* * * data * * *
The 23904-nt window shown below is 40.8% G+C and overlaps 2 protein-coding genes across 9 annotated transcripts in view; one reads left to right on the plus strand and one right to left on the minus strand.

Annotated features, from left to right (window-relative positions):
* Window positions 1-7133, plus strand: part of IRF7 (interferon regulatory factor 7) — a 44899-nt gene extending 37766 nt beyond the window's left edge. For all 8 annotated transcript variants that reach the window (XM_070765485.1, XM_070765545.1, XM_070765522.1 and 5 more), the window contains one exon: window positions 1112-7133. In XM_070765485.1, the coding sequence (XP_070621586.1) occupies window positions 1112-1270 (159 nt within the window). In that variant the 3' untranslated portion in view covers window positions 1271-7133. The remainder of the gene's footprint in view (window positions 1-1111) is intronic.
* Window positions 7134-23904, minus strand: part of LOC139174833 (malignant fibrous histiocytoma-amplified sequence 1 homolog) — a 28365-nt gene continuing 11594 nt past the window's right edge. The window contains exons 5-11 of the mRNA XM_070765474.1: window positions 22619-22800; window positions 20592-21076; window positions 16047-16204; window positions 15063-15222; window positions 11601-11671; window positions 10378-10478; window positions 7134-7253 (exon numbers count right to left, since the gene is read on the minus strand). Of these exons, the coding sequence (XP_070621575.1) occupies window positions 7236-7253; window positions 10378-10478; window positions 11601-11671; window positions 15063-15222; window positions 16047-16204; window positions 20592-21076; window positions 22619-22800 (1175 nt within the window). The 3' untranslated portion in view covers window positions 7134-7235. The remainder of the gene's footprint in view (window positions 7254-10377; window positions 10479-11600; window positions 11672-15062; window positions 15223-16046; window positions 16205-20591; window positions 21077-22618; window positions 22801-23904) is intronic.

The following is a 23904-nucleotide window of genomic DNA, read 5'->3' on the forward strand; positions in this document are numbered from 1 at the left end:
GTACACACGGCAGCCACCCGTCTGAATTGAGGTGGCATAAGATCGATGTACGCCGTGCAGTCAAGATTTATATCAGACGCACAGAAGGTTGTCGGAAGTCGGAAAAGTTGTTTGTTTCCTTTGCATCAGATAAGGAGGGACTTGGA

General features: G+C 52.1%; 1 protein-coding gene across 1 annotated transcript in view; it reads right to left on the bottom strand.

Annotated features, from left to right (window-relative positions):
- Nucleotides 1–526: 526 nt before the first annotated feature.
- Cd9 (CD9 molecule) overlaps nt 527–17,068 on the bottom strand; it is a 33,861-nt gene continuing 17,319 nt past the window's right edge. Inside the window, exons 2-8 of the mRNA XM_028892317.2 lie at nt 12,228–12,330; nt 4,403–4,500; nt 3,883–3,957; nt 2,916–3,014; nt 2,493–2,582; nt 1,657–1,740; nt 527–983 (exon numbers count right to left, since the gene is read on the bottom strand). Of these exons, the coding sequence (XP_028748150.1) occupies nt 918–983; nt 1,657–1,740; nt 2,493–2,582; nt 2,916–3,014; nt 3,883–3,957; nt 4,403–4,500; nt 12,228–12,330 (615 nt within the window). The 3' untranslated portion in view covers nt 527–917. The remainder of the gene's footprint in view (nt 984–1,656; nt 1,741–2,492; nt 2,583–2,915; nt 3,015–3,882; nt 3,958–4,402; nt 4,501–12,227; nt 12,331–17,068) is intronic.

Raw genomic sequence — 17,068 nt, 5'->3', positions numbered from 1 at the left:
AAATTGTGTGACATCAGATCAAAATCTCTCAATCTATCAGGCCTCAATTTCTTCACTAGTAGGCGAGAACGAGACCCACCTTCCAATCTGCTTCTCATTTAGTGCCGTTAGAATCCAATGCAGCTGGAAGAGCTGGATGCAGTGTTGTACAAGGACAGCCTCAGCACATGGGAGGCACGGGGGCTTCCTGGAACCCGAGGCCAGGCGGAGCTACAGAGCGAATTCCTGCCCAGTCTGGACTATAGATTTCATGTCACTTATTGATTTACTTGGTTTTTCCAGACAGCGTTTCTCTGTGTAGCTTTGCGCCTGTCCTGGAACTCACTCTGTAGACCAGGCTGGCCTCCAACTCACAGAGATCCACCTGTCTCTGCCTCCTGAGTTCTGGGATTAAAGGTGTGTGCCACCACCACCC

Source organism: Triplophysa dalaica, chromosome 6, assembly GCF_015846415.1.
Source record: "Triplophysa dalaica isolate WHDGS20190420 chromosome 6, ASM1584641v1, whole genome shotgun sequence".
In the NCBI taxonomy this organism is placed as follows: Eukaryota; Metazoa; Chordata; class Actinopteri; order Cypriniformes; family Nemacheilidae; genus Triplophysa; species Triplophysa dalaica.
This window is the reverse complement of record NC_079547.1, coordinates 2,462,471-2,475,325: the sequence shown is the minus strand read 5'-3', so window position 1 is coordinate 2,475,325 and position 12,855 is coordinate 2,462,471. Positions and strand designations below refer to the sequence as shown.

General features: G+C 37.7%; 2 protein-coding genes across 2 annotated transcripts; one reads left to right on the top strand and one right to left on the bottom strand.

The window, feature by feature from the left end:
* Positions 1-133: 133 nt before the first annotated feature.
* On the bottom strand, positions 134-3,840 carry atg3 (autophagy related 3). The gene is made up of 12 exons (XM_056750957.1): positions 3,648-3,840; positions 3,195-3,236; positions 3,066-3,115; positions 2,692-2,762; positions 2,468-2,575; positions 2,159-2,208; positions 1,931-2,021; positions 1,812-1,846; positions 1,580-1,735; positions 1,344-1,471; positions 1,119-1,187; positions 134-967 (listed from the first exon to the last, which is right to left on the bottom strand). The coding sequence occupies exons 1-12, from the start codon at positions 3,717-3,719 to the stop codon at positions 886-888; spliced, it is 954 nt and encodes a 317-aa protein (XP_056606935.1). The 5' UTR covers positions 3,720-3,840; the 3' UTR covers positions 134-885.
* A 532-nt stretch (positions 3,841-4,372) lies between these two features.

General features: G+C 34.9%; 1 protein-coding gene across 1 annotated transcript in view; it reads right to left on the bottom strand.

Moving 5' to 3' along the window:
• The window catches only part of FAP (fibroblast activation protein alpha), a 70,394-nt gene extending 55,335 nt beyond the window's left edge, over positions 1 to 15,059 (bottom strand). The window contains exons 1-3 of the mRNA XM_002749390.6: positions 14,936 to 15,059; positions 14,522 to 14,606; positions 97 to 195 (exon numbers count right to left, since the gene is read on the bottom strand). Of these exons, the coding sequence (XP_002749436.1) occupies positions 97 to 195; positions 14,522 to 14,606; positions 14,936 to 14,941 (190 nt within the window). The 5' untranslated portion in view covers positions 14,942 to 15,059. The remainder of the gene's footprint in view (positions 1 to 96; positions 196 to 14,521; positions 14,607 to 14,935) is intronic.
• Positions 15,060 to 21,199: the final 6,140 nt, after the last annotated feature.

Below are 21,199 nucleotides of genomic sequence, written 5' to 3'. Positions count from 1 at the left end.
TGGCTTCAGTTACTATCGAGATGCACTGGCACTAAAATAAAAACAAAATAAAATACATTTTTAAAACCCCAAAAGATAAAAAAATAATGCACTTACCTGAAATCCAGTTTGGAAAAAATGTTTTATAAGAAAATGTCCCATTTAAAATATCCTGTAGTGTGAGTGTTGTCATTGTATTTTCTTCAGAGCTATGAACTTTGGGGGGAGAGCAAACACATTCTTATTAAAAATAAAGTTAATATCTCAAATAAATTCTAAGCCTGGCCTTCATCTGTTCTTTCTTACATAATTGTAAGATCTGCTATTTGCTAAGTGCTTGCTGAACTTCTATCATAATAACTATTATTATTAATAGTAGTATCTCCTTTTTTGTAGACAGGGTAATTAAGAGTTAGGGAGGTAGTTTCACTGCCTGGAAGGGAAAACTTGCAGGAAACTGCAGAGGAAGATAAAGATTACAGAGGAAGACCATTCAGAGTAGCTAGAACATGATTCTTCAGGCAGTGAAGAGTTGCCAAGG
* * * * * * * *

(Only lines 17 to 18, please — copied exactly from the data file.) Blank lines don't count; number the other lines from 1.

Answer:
General features: G+C 37.7%; 2 protein-coding genes across 2 annotated transcripts; one reads left to right on the top strand and one right to left on the bottom strand.

The window, feature by feature from the left end: